By Brent Gloy
In our last post we discussed how the Olympic averaging process will almost certainly result in lower price guarantees for corn and soybeans in 2016. In this post we take a look at the county level yield and revenue guarantees. Continue reading
By Brent Gloy and David Widmar
As we discussed last week, U.S. farm income has declined dramatically over the last two years. The magnitude of the drop has been substantial. In real (2009) dollars, the fall from 2013 to 2014 and 2014 to 2015 are the largest absolute declines since 1979 to 1980. In percentage terms, the 2014 to 2015 decline is the largest since 1982-1983.
We thought it would be worthwhile to examine the decline in further detail. As we mentioned last week, persistently high and increasing expenses have played a key role in the decline. We will look at how expenses have changed throughout previous downturns in a later post. For this week’s post we wanted to look at something that hasn’t gone up in this downturn, direct government program payments. Continue reading
by Brent Gloy and David A. Widmar
As the possibility of 2014 farm program payments slowly works its way toward reality, we thought it would be useful to look at one of the major drivers of how large these payments will be, farm program base acres. The ARC-County and PLC programs both pay farmers on 85% of their base acres, while ARC-Individual pays on 65% of base acres. According to USDA payments will be made at the end of the marketing year for the commodity in question, but not before October 1, 2015.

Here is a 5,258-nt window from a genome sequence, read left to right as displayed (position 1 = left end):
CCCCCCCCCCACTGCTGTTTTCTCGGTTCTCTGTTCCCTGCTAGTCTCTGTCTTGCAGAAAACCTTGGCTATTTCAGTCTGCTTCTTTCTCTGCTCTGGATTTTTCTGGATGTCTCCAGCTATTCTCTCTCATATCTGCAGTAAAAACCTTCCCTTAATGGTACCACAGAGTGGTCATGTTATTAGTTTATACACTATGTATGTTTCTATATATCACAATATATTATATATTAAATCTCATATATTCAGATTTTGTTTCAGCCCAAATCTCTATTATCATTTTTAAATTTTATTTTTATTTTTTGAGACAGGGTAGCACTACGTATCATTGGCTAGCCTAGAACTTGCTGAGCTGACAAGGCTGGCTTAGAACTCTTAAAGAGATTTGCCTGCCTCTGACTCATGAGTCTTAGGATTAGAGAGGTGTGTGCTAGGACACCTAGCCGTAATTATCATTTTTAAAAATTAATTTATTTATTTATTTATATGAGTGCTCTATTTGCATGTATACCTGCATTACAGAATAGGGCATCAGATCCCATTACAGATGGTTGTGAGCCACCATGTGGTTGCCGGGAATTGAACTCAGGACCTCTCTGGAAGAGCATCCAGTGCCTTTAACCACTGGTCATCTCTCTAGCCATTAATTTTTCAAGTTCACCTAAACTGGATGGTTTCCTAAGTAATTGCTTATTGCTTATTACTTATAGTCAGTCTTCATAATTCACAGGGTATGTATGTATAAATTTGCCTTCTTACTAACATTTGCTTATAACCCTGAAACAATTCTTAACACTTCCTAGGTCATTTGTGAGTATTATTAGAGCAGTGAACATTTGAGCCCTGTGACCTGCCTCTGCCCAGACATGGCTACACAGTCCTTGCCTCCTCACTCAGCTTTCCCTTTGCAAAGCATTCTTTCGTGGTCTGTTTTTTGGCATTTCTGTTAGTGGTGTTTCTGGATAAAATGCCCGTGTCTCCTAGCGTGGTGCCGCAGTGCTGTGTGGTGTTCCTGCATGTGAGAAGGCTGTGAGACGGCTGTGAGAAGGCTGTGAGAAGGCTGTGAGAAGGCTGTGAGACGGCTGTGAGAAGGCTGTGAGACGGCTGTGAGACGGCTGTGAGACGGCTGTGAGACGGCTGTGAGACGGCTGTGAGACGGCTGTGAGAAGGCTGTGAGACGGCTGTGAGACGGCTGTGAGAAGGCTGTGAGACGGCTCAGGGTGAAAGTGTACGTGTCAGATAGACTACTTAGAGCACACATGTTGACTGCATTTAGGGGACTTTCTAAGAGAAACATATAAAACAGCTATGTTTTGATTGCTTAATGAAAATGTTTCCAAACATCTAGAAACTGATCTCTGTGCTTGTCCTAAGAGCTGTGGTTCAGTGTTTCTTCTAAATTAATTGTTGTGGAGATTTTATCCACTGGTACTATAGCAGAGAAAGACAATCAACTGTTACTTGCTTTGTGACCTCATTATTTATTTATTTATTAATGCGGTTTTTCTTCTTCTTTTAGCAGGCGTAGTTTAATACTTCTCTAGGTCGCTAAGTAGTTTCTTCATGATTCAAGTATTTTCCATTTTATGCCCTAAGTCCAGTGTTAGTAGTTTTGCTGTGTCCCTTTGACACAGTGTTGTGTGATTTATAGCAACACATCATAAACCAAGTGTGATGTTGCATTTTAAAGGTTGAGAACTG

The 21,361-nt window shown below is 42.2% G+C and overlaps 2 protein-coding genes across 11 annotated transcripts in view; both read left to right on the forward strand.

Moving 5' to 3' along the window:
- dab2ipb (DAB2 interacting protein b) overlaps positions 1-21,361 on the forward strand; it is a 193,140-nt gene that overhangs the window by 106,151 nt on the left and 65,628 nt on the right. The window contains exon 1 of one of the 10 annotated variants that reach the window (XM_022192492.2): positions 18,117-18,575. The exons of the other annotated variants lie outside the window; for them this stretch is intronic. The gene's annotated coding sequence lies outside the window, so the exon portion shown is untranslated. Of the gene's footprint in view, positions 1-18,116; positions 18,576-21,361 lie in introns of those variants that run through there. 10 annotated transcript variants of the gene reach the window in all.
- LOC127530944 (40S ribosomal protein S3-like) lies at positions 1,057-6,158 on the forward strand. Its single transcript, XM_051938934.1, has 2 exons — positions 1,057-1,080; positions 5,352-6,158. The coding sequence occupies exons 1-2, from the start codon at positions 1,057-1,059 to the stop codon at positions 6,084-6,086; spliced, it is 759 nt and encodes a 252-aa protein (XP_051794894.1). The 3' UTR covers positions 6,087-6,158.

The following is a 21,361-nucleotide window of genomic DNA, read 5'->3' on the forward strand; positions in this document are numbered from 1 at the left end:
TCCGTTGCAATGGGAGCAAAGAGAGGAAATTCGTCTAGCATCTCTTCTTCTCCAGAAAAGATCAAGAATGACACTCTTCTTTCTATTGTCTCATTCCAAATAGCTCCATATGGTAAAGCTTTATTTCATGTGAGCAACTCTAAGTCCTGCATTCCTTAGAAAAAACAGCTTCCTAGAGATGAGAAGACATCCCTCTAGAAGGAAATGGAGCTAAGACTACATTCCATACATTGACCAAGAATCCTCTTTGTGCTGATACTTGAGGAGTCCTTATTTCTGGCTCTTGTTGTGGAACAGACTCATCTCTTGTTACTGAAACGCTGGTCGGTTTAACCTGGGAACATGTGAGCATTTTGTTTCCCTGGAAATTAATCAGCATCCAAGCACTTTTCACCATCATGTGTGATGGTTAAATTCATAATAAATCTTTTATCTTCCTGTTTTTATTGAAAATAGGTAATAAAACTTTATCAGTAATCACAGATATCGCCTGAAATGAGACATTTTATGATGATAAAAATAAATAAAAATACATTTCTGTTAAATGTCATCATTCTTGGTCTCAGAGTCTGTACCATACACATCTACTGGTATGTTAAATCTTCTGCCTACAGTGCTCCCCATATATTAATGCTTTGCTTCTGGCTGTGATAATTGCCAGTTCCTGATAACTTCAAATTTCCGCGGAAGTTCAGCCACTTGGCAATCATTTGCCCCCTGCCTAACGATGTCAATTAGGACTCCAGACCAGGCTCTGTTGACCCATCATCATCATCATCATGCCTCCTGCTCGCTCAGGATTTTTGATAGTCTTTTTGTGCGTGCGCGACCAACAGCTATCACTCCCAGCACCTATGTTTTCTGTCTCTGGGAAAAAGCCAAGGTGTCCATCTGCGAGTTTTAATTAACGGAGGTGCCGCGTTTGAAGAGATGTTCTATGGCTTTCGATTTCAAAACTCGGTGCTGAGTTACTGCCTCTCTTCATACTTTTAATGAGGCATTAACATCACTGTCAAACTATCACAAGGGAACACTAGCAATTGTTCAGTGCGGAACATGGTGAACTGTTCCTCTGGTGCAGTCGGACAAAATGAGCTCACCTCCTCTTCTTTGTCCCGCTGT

One key feature of the new farm bill is that payments under ARC-County and PLC do not depend upon what was actually planted for the growing season. While current prices (ARC-CO and PLC) and yields (ARC-CO) are the most important triggers for farm bill payments, base acres rather than planted acres determine the total payment that a farmer receives. Most of the discussion around payments has been at the level of payment per base acre. The concept of a “base acre” sounds fairly intuitive, but we wanted to know how well base acres lined up with planted acres and whether producers might be disappointed when, or if, a farm bill payment is made. Continue reading